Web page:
DEVELOPMENT OF A SELF MICRO-EMULSIFYING TABLET OF CYCLOSPORINE- A BY THE LIQUISOLID COMPACT TECHNIQUEAbstract
Purpose: The aim of this study was to enhance the dissolution rate of Cyclosporine A, a poorly water-soluble drug by developing a self micro-emulsifying (SME) tablet formulation by using the liquisolid compact technique. A liquisolid system is formed by converting a liquid formulation into a dry, free-flowing and compressible powder mixture with selected carrier material and coating material. This technique has industrial applications for low dose insoluble drugs.
Method and Results: The solubility of Cyclosporine A (BCS ClassⅡdrug), as a model drug in this study, was determined in several oils, surfactants and co-surfactants using an HPLC method. The self micro-emulsifying system of Cyclosporine A was constructed by using Maisine 35-1 and Lauroglycol FCC (1:1, w/w, oil phase), PEG-35 Castor Oil (surfactant) and PEG 400 (co-surfactant). The ratio of these components in the formulation was 20:50:30 (w/w) and optimized by a pseudo ternary phase diagram. The droplet size of the optimized liquid with drug was 32.9±0.1nm. The stability experiment results showed the model drug in the micro-emulsifying system was stable under storage at 60℃ for a period of 10 days. Microcrystalline Cellulose (Avicel PH 101 and Avicel PH 102) and Magnesium Aluminometasilicate (Neusilin® S1) were selected as the carrier material and coating material respectively for preparing the liquisolid compact. The flowability and compactability of different liquid loading factors (Lf) and the ratio (R) of coating material to carrier material were evaluated using several parameters. A liquid loading factor Lf =0.67 and an R=0.6 were optimal for preparation of the liquisolid compact. The obtained powder mixture had good flowability (Hausner’s Ratio=1.243, Carr’s Index=19.565) and good compactability (Hardness=5.18±0.33kp, Tensile Strength=0.47±0.03Mpa). The dissolution profiles of the self micro-emulsifying tablets were determined in three different media (Simulated Gastric Fluids (SGF) pH 1.2, Distilled Water (DI) and Simulated Intestinal Fluids (SIF) pH 6.8±0.1). The dissolution results showed that the dissolution rate of SME tablets was much higher when compared to the conventional tablets prepared by direct compression.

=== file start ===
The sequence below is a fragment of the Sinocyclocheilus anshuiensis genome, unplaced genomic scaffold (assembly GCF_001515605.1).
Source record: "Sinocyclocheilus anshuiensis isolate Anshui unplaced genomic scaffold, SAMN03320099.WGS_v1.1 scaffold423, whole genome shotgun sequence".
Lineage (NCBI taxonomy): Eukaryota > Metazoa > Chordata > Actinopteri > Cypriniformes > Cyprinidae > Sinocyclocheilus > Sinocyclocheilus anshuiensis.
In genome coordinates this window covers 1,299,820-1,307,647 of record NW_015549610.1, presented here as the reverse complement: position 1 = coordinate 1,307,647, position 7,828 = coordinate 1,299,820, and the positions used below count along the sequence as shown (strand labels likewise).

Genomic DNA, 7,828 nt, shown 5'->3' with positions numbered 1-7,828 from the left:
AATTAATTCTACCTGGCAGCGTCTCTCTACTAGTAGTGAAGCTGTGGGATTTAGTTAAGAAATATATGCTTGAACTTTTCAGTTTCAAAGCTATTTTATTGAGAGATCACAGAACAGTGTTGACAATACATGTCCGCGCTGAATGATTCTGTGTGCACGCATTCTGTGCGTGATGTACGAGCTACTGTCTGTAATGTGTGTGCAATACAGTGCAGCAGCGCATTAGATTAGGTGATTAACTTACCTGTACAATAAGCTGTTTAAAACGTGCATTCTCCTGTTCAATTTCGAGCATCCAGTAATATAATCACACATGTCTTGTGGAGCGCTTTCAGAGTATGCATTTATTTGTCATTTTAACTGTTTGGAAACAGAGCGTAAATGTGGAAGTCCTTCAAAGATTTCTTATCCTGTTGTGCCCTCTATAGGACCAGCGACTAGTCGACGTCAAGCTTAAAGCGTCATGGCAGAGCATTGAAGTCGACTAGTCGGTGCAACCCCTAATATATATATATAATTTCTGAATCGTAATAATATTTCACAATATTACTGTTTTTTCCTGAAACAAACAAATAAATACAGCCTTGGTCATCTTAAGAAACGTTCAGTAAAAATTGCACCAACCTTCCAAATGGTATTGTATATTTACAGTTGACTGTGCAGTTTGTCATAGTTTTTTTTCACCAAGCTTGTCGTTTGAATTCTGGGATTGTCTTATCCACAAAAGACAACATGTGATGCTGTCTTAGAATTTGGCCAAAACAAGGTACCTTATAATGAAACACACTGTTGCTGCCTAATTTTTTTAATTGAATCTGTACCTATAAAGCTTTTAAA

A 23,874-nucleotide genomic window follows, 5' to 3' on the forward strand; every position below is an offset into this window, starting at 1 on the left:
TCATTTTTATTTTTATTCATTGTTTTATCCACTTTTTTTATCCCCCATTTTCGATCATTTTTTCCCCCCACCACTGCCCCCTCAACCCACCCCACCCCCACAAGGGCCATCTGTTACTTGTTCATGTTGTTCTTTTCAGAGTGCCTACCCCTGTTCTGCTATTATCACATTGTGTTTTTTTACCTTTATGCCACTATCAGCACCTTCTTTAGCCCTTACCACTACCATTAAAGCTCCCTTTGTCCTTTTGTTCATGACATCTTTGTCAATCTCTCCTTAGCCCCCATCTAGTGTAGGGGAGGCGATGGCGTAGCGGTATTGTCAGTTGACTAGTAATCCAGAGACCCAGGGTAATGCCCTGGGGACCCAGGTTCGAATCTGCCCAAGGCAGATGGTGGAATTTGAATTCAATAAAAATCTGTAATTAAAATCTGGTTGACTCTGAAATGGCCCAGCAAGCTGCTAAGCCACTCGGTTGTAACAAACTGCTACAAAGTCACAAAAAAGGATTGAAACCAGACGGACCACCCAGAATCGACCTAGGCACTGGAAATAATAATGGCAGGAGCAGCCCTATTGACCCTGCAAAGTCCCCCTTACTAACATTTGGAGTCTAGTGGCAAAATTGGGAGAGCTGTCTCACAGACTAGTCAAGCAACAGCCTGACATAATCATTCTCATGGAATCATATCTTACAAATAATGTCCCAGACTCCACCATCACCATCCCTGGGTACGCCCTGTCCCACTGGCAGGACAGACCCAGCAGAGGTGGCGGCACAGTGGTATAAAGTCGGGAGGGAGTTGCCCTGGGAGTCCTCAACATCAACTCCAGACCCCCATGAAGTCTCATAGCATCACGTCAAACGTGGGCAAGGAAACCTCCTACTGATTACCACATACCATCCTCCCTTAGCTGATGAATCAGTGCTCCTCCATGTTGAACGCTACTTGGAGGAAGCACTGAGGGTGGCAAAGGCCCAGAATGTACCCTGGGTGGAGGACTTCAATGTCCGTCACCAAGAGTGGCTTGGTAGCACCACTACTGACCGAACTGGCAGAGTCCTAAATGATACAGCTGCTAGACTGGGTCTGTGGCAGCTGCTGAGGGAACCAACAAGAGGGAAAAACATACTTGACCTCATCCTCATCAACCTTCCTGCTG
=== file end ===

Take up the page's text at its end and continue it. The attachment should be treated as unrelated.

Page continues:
Conclusion: In this study, the self micro-emulsifying formulation exhibited acceptable flowability and compressibility and the liquisolid tablets displayed significant improvement in dissolution profiles compared to the conventional tablets.
X. Zhao , Y. Q. Zhou , S. Potharaju , H. Lou , H. M. Sun , E. Brunson , H. Almoazen and J. Johnson
Ph. D., Associate Professor Department of Pharmaceutical Sciences, College of Pharmacy, University of Tennessee Health Science Center, Memphis, TN 38163, USA
05 May, 2011
23 June, 2011
12 August, 2011
01 September, 2011